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Who Does What in Information Governance?

Are there weaknesses in your company’s data management strategies? If your information governance roles aren’t clearly defined, then it’s likely there are.

According to analysts, information governance is how organizations “enforce desirable behavior in the creation, use, archiving and disposition of corporate information.” Information governance’s goal is to “ensure compliance with laws and regulations, mitigate risks and protect the confidentiality of sensitive company and customer data.”

Failure to comply with such regulations can result in significant penalty, legal liability and loss of reputation. Check out Information Governance is Good Business for more information on this big topic.

While it’s clear to see why information governance is important, implementing it is not without its challenges. One of the major challenges stems from insufficient collaboration among key stakeholders, according to EDRM’s (Electronic Discovery Reference Model) Information Governance Reference Model (IGRM).

IGRM seeks to help stakeholders understand their responsibilities, processes and practices for information governance—as well as understand the importance of collaboration across the enterprise.

Information Governance Reference Model

According to IGRM, the key responsibilities are divided among three key groups:

  • Business users. They need the information to operate the organization and are the primary stakeholders. Their responsibility is to define and declare the specific value of information.
  • Legal, risk and regulatory departments. Once business value has been established, these stakeholders are chartered to manage risk for the company. They define what to put on hold and what and when to collect data for discovery. They also are charged with ensuring regulatory obligations for information are met, including what to retain and archive and for how long.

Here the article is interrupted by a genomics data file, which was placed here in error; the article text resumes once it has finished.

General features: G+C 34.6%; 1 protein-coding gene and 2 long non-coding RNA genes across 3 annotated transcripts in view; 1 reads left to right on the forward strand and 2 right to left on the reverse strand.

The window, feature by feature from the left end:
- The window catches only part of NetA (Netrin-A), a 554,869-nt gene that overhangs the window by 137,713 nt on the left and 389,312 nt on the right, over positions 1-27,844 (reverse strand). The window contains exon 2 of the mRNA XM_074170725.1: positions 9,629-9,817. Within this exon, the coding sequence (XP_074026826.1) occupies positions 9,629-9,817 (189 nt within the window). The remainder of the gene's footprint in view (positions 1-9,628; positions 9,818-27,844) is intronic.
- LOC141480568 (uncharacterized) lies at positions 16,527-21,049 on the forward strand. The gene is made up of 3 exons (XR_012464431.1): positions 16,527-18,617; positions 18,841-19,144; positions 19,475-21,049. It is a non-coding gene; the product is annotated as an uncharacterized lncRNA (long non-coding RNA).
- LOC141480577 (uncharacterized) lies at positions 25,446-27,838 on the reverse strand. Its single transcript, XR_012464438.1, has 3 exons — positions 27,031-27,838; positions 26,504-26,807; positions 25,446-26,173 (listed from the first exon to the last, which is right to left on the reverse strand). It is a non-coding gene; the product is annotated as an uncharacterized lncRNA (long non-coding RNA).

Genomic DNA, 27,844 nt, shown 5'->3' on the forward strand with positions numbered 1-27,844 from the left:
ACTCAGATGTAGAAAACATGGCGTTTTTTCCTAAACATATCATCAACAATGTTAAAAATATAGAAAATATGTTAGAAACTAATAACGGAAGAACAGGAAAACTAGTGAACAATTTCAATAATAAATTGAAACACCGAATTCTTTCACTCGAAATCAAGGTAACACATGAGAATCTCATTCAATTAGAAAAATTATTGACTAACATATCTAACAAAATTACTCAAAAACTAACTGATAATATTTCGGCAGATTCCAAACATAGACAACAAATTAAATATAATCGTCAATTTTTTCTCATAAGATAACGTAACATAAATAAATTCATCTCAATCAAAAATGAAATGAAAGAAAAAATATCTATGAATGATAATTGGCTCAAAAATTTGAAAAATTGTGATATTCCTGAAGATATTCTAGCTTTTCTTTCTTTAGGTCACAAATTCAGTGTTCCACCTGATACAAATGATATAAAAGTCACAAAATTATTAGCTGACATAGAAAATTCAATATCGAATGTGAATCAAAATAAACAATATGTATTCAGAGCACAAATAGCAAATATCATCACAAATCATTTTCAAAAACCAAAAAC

• IT organizations. They must manage the information accordingly, ensuring privacy, security and appropriate retention. Without collaboration with the other two sets of stakeholders, IT can’t speak to what information has value or what duties apply to specific information.

Once an organization has established these roles, the hope is that the diagram can be used to facilitate better cooperation, cross-functional processes and better information governance.

It can be hard work to design an information governance program and then implement it across the enterprise—but establishing who does what and fostering collaboration among the stakeholders can mean a huge payoff in terms of reduced risk and increased data security.

OpenText Content Cloud Team

The OpenText Content Cloud offers a broad and deep suite of content management products, providing end-to-end solutions that help organizations maximize the value and minimize the risk of their information. OpenText Content Services platforms and applications support diverse business and industry needs through extensive integration capabilities, full lifecycle management and intelligent automation.

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